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OSRAM’s Todd Smith on Lighting for Smart Cities

21/12/2016

BY LIGHTING CONTROLS ASSOCIATION

Craig DiLouie, LC, CLCP recently had the opportunity to interview Todd Smith, Head of Engineering and Solution Development, SYLVANIA Lighting Solutions, OSRAM SYLVANIA. The topic: smart cities.


DiLouie: What is the concept of the smart city? What are the basic capabilities and benefits? Any documented outcomes based on demonstration projects?

Smith: A smart city networks one or several supply systems, controls these systems via software, and achieves significant savings in resources and costs by automating systems to respond to various environmental changes and conditions. It is an integration of buildings, information technology, and energy systems that can include light, automation, life safety, telecommunication, user systems, and facility management. All systems run on Ethernet/IP to allow people, systems, and objects to interact, respond to programmable cues, and report and monitor events. The basic capabilities of a smart city include detecting events or changing conditions, gathering data, and in some cases, the ability to control conditions all from a centralized hub or location.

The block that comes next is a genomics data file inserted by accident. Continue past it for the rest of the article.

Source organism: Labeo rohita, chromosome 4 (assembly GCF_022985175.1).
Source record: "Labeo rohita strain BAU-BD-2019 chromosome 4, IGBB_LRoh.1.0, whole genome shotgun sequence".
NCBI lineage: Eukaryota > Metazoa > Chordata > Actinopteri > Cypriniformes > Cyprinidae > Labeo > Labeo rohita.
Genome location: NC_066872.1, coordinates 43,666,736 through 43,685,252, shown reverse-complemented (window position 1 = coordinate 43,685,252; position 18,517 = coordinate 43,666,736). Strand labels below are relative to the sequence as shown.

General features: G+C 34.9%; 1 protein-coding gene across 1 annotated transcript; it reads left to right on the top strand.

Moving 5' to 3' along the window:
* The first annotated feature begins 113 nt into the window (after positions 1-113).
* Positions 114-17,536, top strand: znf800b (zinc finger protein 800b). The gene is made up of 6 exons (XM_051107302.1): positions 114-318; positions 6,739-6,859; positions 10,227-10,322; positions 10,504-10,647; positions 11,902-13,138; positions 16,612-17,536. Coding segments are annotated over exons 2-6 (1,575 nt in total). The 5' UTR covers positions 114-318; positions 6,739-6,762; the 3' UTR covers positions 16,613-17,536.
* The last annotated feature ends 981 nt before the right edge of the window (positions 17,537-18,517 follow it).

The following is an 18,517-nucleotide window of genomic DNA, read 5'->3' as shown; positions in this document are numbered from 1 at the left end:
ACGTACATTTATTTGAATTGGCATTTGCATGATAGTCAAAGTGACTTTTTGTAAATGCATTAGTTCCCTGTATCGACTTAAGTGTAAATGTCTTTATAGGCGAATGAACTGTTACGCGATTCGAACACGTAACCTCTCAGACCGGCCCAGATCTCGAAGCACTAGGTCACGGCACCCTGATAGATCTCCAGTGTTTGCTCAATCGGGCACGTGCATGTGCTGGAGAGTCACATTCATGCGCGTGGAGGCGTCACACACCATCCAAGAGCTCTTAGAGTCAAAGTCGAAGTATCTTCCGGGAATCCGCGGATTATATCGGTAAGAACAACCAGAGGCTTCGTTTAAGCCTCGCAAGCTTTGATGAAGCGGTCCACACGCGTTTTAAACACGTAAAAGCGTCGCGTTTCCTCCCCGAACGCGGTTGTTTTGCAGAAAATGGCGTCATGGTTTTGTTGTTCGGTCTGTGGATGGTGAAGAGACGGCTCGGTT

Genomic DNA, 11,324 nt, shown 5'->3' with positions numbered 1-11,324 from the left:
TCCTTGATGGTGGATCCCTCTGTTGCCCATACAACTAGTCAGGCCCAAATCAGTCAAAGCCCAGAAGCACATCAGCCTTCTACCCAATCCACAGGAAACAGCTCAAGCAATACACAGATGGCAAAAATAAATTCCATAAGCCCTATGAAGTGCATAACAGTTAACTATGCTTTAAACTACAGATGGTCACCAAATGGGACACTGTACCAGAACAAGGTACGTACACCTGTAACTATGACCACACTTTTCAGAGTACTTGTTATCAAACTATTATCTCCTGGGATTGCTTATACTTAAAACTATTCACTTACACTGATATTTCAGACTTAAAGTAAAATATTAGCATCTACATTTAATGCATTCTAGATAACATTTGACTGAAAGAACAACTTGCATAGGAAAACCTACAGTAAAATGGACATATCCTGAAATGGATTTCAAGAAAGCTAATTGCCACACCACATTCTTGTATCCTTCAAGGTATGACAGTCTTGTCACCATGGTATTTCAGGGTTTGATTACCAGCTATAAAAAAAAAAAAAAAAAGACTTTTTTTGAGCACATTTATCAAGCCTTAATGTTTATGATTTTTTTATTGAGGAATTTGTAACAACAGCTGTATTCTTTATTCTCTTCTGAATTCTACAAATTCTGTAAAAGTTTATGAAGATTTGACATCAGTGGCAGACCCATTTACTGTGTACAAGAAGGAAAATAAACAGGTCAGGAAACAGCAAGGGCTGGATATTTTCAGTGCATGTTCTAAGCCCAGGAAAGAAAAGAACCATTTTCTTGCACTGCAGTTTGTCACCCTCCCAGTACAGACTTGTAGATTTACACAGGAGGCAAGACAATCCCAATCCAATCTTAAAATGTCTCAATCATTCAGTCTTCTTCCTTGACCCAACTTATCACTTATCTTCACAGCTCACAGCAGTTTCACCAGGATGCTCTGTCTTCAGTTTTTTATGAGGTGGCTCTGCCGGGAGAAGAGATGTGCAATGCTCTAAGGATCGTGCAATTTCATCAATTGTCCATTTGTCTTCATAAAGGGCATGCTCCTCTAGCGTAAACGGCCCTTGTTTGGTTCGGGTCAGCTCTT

There are numerous values and benefits to creating a smart city. Among the most important are data collection and subsequent energy and cost savings. Data is critical because conditions must be measured and monitored in order for the city to be managed. Energy and cost savings are another reason smart cities are the future. One of the primary capabilities people look for in a smart city is the ability for a light management system to detect outages, preventing the need for outages to be detected and recorded via customer reports or company surveys. When a power outage, gas leak, or even a car accident occurs, sensors and cameras in the smart city network can automatically notify city officials, helping improve emergency response times and overall city safety.